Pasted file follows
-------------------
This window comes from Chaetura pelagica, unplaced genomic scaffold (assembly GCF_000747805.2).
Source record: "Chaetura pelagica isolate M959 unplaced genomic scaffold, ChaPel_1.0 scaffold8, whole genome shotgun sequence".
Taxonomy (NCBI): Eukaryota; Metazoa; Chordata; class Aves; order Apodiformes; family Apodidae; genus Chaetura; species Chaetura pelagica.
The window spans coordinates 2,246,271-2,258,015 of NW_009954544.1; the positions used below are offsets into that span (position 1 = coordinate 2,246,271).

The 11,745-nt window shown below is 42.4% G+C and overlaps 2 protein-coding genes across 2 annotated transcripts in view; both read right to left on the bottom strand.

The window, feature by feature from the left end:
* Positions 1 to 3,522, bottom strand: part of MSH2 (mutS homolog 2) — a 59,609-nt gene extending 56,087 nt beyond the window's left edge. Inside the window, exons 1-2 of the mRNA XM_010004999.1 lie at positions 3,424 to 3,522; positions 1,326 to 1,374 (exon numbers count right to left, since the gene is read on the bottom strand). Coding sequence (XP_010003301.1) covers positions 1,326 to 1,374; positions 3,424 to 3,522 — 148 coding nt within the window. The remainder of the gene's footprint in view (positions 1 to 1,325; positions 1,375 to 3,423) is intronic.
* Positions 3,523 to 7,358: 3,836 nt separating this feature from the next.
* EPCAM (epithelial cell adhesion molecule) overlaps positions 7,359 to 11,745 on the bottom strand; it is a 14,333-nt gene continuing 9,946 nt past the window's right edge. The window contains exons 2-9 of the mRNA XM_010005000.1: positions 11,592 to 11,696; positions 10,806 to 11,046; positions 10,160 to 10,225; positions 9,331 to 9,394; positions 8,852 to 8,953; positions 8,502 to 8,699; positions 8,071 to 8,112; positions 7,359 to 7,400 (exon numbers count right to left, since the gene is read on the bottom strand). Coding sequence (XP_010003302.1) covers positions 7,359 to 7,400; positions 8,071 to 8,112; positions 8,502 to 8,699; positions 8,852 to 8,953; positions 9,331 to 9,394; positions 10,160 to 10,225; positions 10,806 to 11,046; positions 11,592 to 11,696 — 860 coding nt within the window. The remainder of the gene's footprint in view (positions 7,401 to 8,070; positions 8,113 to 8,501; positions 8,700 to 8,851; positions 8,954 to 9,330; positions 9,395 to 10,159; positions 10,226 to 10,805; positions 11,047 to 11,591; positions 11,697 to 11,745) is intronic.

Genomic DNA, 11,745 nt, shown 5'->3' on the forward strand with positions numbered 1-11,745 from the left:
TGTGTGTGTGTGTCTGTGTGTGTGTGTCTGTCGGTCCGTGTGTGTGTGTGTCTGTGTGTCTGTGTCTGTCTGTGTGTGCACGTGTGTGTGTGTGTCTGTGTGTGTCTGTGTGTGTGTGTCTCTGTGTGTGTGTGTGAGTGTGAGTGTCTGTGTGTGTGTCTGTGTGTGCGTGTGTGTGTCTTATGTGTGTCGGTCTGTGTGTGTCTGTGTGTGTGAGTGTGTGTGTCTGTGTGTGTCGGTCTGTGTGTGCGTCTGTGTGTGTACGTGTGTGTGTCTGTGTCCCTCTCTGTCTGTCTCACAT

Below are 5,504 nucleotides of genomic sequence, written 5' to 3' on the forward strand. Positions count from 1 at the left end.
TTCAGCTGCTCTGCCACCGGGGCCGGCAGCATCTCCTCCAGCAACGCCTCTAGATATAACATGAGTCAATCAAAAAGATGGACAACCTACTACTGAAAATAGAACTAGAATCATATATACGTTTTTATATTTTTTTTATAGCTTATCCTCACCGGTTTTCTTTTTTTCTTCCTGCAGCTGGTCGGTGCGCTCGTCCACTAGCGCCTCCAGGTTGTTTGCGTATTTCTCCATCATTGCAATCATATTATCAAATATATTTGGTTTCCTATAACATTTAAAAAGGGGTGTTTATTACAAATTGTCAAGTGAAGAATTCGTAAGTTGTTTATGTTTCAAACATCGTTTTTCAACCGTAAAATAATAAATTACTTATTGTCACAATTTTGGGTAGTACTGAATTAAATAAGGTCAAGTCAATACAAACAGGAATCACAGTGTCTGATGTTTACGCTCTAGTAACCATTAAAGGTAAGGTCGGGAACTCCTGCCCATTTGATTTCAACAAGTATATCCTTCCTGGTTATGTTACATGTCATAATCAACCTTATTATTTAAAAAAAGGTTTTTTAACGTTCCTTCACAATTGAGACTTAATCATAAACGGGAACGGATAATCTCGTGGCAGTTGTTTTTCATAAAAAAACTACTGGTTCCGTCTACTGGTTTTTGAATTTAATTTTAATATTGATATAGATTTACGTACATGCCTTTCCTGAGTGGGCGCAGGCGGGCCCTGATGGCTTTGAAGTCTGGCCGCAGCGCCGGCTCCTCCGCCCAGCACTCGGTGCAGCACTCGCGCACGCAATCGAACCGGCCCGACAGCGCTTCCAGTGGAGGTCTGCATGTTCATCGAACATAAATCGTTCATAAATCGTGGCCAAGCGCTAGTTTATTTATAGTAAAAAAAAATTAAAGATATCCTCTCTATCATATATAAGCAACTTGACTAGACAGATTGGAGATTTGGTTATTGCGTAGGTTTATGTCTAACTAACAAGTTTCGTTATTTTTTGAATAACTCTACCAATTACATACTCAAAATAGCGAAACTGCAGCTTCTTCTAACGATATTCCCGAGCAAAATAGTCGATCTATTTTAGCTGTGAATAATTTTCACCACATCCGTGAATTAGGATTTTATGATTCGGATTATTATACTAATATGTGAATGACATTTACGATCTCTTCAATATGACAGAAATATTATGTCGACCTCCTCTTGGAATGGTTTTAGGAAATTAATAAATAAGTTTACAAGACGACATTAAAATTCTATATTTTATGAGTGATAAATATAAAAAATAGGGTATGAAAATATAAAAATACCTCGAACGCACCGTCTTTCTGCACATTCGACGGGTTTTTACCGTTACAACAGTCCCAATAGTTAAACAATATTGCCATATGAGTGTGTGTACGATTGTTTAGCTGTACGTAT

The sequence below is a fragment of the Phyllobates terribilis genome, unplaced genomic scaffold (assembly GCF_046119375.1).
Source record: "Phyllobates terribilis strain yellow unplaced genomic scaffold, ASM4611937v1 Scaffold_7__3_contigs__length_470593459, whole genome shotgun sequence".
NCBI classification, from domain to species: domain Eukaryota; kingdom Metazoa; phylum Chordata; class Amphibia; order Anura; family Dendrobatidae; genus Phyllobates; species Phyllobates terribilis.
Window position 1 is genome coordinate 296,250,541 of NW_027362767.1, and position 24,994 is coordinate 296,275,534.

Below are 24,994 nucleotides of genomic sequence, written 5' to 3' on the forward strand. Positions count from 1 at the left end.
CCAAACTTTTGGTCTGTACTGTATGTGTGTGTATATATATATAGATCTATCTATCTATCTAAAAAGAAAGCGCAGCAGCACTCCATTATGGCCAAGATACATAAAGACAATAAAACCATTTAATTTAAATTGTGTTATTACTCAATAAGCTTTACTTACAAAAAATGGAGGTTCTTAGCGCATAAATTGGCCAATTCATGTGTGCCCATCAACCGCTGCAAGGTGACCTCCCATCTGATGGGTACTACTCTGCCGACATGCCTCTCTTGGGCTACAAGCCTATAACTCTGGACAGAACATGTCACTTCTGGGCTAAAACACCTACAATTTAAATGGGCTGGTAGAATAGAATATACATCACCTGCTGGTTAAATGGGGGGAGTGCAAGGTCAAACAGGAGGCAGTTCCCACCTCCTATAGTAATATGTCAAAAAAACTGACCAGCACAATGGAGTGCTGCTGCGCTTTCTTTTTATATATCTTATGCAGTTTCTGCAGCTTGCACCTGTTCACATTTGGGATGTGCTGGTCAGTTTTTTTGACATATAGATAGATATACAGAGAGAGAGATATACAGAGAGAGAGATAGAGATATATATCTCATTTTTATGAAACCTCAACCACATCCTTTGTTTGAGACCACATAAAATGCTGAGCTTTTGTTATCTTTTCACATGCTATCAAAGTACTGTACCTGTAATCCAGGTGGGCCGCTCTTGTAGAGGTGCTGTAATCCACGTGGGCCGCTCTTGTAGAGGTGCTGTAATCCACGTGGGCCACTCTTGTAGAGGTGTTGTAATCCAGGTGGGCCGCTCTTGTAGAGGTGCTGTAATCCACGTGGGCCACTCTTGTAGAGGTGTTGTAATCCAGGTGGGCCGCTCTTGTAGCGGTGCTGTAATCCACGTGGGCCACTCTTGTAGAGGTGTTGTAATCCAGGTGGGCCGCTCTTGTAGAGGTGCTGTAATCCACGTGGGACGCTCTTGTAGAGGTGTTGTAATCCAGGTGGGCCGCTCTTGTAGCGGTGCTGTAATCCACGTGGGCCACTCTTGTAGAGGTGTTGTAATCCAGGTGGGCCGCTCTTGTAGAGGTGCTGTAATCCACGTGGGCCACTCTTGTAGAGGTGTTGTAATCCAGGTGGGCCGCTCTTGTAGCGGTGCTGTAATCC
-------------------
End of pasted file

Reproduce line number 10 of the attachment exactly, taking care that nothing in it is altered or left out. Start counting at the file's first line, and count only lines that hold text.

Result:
Genomic DNA, 11,745 nt, shown 5'->3' on the forward strand with positions numbered 1-11,745 from the left: